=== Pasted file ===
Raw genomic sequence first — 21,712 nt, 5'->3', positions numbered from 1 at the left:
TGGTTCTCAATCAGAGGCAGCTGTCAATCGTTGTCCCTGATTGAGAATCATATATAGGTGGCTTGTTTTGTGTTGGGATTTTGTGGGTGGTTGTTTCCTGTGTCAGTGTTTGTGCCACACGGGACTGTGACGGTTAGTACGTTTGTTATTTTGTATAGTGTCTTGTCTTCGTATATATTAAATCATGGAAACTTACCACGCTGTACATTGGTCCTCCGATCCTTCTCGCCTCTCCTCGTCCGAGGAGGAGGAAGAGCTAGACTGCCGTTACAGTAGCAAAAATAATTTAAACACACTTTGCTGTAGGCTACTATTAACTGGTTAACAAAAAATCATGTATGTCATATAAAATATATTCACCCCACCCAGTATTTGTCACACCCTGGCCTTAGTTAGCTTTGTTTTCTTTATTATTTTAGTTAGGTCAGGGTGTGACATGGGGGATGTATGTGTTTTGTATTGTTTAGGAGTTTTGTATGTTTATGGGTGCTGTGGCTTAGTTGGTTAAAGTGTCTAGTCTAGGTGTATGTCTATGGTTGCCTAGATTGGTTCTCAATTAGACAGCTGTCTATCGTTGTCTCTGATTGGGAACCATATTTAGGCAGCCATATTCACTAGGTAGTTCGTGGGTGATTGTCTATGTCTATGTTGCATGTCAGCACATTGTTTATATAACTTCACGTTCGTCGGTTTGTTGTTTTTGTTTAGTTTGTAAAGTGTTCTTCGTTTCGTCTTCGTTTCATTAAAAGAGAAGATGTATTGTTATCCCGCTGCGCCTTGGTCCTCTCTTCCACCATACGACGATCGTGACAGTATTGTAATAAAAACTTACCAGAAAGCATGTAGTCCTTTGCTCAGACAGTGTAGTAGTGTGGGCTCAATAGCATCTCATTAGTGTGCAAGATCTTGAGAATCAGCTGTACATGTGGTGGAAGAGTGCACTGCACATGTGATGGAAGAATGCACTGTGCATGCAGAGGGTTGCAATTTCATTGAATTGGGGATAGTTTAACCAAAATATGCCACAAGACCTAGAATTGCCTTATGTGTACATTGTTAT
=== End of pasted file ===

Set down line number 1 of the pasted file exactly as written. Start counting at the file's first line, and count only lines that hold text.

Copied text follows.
Raw genomic sequence first — 21,712 nt, 5'->3', positions numbered from 1 at the left: